Why Artificial Intelligence isn’t Intelligence

Published Wed., 15.03.2017 – 10:00h | Updated 15.03.2017, by Marcel Urech | excerpts by Alexandra Jagnow

In Zurich the experts in IT and the financial industry have met for the Finance 2.0 conference. The dominating topic throughout was Artificial Intelligence (AI). AI was referred as an important ingredient for the entire finance industry, said the speakers. Only one speaker fell out of line: Pascal Kaufmann explained, why the various AIs are actually not intelligent. 

Pascal Kaufmann presents at the Finance 2.0 Conference in Zurich’s Schiffbau hall.

Today at Schiffbau Halle Zurich the fifth edition of the Finance 2.0 conference took place. The largest fintech-event in Switzerland focused on topics such as digital identities, artificial intelligence and the consequences of the EU guidelines PSD2. The main theme of the event was how to handle interfaces to clients. The organizer of Finance 2.0 is Financialmedia, editor of the business publication “Punkt”.

The entrepreneur and neuroscientist Pascal Kaufmann gave the keynote presentation, opening the conference. He addressed the question, whether the rise of Artificial Intelligence (AI) was actually just a great story for businesses to increase revenues eventually. The founder and CEO of Starmind Inc. presented the following theses: 

  • There is no such thing as AI yet. Currently, AIs is nothing more these days than “humans inside a box”. Mr. Kaufmann’s quote was inspired by the Mechanical Turk, a chess machine built in 1770 that pretended to be intelligent but was actually operated by a hidden human inside. The machine has many resemblances to today's AI technology, directed by a human hidden inside the box. Today’s AI is often simply human intelligence tinned or imprinted into computer source codes.

Copper engraving by Racknitz, 1789. (Source: Wikipedia)

  • Deep Learning has nothing to do with intelligence. Since the introduction of the Perceptron in 1957, the first artificial neural network, not much has happened. Despite the billion times more computing power available to all scientists today there have been little conceptual advancements. According to Mr. Kaufmann, Deep Learning is simply the current fad.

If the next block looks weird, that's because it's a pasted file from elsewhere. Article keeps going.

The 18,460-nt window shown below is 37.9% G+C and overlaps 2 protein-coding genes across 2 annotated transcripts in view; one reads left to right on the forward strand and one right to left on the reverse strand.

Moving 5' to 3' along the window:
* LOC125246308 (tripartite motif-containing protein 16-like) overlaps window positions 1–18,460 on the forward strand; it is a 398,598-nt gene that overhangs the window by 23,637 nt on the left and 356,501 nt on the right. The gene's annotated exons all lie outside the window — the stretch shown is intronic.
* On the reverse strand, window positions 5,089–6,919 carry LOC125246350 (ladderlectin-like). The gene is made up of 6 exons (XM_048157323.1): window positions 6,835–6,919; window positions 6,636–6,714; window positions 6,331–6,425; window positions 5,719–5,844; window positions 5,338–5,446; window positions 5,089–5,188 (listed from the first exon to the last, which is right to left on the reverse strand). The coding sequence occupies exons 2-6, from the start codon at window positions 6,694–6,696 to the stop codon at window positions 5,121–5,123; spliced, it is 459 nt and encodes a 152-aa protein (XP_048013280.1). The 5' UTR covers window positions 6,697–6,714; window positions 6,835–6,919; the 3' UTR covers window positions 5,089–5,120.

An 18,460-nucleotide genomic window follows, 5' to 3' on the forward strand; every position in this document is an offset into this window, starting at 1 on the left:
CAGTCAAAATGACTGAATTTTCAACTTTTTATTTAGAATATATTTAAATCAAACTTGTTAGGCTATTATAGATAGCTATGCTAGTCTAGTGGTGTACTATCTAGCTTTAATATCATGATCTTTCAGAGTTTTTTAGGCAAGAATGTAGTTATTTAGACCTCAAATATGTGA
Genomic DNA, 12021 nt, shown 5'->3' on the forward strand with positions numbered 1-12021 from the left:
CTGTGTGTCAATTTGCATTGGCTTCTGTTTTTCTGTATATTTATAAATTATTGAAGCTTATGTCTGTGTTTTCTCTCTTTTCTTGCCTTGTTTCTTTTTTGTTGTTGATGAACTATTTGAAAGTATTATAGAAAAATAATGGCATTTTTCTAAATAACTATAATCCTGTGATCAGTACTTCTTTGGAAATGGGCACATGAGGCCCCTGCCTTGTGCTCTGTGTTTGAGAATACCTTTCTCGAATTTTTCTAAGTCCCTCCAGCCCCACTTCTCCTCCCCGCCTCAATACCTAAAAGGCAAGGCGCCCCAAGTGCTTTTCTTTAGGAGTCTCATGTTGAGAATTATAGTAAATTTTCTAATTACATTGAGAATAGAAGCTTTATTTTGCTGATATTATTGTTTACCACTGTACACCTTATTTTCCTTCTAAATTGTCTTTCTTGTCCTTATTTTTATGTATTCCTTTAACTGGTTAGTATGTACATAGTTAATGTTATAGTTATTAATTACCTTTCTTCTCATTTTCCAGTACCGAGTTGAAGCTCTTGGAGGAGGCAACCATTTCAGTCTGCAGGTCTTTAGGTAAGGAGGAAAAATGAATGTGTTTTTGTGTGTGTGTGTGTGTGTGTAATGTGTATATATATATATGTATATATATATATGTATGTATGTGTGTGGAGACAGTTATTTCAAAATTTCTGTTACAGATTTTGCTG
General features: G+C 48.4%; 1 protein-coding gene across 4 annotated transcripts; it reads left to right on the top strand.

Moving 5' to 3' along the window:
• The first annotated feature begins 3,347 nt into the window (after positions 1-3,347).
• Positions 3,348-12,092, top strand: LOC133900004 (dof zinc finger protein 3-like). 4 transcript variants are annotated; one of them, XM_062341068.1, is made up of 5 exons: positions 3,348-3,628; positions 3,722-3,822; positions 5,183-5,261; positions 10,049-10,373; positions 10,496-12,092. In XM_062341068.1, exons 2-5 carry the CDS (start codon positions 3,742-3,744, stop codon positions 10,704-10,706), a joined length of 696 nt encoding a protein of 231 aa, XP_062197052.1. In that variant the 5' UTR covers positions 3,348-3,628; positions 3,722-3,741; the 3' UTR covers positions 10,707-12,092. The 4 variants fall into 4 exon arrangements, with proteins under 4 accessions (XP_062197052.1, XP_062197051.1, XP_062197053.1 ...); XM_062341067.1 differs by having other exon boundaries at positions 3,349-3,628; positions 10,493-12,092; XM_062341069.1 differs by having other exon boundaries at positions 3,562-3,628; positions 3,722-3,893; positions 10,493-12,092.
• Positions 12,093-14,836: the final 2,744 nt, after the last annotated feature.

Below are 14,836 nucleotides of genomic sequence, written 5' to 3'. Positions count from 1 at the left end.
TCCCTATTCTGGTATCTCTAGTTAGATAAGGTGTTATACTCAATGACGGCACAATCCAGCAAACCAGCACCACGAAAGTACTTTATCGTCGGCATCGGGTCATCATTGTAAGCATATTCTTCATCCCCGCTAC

• We need to become Cyborgs to keep up with the machines. People should expose themselves to new technologies, embrace them and test them out. “If you don’t like change, try irrelevance,” reinforced Mr. Kaufmann. Translated freely this means, that those who are not open to change, become irrelevant quickly.

  • According to Silicon Valley, to solve all the world’s problems we just need more computing power, stated Mr. Kaufmann. This hypothesis is completely wrong. The next breakthrough in AI will very unlikely come from the billions of dollars invested in Deep Learning, but rather from researchers and entrepreneurs who seek to unlock and extract the operating principles from the brain itself, people who want to crack the brain code.

  • On the other hand, technologies like the Hololens have an impressive future, states Kaufmann. The “Human Worker 3.0” will work from home and rely heavily on technology. The “Employee 4.0” will be a robot. “As a result we should gain a lot of free time,” expounded the passionate neuroscientist.

This article was first published in German on March 15th 2017 at www.netzwoche.ch. Here